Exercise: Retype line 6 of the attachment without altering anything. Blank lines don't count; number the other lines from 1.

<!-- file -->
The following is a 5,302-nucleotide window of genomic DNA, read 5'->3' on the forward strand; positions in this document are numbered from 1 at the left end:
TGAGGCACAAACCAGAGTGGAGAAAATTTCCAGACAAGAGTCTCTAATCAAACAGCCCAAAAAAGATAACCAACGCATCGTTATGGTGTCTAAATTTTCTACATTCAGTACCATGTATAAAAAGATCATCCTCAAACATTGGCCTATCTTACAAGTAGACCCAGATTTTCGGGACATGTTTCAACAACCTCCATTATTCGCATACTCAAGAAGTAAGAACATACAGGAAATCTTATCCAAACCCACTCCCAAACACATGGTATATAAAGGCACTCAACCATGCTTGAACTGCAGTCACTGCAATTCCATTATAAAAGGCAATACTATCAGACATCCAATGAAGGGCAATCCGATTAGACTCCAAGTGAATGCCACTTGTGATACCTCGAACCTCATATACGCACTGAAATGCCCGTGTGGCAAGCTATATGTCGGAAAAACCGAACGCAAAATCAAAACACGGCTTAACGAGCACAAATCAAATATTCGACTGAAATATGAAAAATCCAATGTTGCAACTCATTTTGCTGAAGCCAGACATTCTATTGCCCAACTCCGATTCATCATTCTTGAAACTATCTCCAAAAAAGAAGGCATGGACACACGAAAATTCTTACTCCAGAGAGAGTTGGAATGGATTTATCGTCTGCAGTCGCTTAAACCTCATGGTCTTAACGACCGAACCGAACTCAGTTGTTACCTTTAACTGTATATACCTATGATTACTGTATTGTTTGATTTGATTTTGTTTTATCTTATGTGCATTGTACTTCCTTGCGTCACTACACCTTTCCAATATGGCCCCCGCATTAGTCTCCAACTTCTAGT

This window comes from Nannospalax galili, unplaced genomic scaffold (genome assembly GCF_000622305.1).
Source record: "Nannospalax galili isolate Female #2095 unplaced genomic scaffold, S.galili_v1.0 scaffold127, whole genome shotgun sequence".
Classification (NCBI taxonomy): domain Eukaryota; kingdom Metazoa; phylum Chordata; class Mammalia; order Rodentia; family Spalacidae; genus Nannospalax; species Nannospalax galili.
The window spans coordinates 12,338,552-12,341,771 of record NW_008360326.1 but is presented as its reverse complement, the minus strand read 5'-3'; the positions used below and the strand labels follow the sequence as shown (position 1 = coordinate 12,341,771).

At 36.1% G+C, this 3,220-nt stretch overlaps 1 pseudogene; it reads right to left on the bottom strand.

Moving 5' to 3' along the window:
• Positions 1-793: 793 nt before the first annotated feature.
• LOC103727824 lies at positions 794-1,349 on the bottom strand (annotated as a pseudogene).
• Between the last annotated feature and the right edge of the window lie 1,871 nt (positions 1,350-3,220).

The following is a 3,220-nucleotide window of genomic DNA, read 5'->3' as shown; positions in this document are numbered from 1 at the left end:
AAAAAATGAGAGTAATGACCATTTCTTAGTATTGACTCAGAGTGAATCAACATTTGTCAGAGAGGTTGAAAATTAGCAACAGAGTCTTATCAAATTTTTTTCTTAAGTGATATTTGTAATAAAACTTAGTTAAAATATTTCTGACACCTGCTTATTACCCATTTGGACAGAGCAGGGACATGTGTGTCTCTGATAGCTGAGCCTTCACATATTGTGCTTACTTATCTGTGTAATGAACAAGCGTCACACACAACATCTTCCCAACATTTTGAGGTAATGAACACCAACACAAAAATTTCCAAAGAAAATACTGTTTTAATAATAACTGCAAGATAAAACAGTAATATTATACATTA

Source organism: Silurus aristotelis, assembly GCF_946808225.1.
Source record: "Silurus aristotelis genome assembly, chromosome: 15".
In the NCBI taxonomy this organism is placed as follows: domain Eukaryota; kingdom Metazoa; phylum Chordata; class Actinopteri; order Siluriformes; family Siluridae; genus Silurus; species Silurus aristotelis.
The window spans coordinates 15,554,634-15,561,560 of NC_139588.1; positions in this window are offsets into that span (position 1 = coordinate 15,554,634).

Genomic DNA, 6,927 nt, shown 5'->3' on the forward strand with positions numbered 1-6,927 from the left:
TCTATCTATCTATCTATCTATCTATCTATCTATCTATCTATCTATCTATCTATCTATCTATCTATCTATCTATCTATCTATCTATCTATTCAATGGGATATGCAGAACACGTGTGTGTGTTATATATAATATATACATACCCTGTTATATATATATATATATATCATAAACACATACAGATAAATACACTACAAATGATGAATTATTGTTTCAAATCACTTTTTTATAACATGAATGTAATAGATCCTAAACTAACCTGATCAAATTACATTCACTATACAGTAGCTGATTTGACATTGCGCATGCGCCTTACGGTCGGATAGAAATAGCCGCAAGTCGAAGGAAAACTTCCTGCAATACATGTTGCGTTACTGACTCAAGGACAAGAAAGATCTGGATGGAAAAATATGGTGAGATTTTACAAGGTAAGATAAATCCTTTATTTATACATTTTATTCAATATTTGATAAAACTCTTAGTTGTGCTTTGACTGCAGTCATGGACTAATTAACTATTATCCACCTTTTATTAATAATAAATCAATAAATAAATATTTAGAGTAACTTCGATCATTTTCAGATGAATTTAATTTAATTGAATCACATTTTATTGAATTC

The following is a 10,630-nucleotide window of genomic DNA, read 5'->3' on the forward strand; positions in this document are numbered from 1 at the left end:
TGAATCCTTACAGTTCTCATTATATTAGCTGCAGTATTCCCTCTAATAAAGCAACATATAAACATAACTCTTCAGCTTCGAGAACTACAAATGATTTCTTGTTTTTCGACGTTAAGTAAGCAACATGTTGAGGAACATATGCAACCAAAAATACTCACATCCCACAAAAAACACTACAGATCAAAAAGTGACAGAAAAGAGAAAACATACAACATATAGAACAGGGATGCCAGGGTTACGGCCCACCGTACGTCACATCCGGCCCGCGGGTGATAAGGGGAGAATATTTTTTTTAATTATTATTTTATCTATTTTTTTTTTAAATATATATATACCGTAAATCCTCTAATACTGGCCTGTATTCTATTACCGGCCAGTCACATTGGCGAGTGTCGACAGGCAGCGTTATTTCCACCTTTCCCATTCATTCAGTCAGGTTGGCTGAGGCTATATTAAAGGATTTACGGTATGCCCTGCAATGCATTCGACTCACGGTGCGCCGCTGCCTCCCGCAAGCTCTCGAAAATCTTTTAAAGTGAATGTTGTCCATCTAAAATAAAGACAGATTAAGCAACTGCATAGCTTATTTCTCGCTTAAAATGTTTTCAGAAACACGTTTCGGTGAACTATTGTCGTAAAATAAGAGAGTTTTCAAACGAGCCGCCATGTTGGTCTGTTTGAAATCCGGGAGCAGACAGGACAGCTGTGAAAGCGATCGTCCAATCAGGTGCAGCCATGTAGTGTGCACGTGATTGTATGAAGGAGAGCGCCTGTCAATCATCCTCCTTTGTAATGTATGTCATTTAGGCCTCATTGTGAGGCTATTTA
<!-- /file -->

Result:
The window spans coordinates 12,338,552-12,341,771 of record NW_008360326.1 but is presented as its reverse complement, the minus strand read 5'-3'; the positions used below and the strand labels follow the sequence as shown (position 1 = coordinate 12,341,771).